After a short hiatus, I am back to immersing myself well and truly in books about history. Diarmaid MacCulloch's book Reformation had been sitting invitingly on my bookshelf. It emerges as a beautifully written and highly illuminating work.
The book examines the major theological disputes and the ebb and flow of the fortunes of each faction. I was impressed by the manner in which the author places the Reformation, and related episodes, within the broader geo-political context of their times, although he does not dwell unduly on the intricacies of the various military campaigns which occurred.
I found myself being drawn in by the fluent nature of the writing style, the authoritative grasp of the subject matter and the confident control of the narrative. The whole vibrant, turbulent and nuanced picture is painted.
Throughout I could sense the author's exasperation with the obstinacy of some of the protagonists in the story, and his frustration with those who stymied efforts aimed at achieving compromise and peaceful co-existence. I increasingly prefer books which do not totally conceal the sympathies of the writer, as it adds some spice and interest.
It is a measure of this book's quality that I found myself gaining a whole new perspective on the Reformation, and on that phase of history generally. I had previously imagined that certain people were the "good guys", and that others were the villains of the piece. Now, having read MacCulloch's observations and analyses, my views have shifted somewhat.
The role of humanism is stressed at many points, and this exploration goes far beyond the confines of the English-speaking world. Much effort is made to illustrate events in Zurich, Geneva, the Netherlands, Transylvania and the Polish-Lithuanian Commonwealth. The sweep and richness of this telling is thereby enhanced greatly.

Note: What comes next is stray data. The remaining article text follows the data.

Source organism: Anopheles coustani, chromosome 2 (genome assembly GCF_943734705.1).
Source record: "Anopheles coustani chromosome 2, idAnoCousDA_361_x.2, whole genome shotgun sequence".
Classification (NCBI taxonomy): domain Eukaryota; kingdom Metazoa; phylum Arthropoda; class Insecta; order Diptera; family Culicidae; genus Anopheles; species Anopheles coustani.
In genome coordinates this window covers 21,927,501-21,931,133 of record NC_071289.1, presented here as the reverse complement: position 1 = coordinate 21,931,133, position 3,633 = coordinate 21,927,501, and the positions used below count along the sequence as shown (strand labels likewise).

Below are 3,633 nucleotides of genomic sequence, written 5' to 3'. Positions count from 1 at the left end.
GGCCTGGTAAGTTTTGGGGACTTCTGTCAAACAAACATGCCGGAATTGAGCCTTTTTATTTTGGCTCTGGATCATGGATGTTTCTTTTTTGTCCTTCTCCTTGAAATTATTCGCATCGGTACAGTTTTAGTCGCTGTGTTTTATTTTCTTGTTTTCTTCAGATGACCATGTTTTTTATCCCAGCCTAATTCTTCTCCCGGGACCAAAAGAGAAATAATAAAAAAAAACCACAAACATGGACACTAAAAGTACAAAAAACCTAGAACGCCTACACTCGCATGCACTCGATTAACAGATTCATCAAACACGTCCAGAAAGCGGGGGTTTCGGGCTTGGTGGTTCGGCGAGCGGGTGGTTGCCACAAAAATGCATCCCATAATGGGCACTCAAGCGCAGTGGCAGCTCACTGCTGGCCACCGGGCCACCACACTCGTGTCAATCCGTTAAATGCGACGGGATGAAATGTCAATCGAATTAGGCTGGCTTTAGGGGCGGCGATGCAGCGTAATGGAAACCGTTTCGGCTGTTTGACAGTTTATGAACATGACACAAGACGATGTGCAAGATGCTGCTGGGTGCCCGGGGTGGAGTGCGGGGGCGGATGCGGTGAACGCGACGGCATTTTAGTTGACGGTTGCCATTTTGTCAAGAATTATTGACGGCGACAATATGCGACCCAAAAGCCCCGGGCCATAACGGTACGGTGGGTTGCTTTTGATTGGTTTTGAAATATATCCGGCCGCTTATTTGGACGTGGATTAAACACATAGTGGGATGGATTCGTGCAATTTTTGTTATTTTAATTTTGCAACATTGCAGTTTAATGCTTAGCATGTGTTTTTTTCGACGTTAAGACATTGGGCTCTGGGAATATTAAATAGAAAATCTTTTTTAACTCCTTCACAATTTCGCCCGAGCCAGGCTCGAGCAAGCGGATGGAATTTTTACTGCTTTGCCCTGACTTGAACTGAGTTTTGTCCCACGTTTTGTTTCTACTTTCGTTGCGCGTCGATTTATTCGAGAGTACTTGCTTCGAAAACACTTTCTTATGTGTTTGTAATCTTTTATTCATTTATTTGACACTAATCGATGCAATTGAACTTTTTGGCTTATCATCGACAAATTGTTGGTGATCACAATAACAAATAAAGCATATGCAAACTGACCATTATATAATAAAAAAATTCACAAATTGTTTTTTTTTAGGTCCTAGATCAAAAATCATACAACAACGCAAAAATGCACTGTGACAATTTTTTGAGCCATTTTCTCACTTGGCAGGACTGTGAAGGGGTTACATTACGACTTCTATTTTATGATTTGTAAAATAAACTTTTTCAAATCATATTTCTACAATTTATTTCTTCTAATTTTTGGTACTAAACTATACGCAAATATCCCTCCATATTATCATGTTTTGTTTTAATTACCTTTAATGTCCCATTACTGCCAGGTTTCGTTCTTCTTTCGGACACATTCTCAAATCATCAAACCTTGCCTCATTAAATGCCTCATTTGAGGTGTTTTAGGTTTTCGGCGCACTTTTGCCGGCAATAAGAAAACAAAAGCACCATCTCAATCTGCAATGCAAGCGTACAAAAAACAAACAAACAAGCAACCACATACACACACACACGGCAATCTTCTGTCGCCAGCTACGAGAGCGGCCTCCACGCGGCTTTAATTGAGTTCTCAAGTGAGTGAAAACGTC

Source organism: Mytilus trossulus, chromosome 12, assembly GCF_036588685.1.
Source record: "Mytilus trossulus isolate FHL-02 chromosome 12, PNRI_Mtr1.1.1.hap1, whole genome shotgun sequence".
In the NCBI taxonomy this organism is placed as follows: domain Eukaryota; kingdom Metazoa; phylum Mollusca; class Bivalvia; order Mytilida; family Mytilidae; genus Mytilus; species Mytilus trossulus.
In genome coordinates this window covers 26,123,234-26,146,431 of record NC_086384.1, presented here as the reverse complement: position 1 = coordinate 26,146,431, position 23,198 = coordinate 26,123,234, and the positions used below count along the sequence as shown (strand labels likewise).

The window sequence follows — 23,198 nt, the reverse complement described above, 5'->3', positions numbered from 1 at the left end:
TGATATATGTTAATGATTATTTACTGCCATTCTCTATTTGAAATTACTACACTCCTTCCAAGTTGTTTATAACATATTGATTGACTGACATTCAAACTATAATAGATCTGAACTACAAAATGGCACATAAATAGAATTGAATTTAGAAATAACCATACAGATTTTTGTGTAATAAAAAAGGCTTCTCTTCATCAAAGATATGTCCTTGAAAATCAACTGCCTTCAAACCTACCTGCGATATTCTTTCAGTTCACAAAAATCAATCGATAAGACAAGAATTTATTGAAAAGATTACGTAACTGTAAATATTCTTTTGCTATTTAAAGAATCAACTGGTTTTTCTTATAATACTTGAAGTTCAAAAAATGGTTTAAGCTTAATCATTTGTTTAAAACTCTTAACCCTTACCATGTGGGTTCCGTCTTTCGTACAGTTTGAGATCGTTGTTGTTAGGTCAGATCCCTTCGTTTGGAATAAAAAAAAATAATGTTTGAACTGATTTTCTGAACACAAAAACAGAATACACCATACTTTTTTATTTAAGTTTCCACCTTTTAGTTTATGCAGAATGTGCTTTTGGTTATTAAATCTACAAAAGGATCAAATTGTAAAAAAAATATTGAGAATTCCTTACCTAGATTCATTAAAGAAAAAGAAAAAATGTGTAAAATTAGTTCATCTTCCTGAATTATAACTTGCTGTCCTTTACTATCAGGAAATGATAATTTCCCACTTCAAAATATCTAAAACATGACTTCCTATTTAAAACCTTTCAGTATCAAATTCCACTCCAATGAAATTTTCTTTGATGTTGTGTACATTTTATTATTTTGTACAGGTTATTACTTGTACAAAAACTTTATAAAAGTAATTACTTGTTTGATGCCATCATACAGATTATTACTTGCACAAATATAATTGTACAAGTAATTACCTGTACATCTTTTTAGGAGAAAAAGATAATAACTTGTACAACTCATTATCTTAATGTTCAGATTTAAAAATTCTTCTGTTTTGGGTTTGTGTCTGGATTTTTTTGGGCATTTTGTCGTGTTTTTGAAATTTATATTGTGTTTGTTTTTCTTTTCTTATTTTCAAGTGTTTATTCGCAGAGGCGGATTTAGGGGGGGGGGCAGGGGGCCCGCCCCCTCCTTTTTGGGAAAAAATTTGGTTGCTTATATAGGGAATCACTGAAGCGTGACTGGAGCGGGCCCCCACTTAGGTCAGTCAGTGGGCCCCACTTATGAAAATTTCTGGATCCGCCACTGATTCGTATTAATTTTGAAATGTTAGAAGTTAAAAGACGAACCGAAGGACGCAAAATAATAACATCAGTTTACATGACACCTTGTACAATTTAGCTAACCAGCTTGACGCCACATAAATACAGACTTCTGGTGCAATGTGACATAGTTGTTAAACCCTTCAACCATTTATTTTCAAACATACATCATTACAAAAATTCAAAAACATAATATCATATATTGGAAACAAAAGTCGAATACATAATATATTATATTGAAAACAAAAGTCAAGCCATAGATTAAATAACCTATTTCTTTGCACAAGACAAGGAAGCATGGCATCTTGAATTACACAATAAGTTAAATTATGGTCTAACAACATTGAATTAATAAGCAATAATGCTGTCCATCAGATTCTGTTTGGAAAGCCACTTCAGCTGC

One gains a keen impression of how cosmopolitan and internationalist a scene the Reformation and Counter-Reformation were. Nationality and ethnicity were often transcended in these struggles, and even in an age before mass, instant communication, it was quite a "small world"
I particularly enjoyed the passages which addressed worship and religious organisation at a very localized level. Credit to the author, too, for a willingness to quote seemingly obscure and little-known examples to illustrate, or question, broader trends.
The latter chapters are some of the most noteworthy, as they take a look at church attempts to regulate or influence human moral behaviours, and also how Christianity engaged with movements such as the Enlightenment. Once again the writer's command of his subject, and his attention to detail, continually whetted my appetite for more.
A period which can seem murky, dark and austere is brought to life in vivid colour. It is made possible to imagine and visualize the landscape and the events, and the characters who participated in the drama.
In summary, this is a magnificent, thought-provoking and informative work.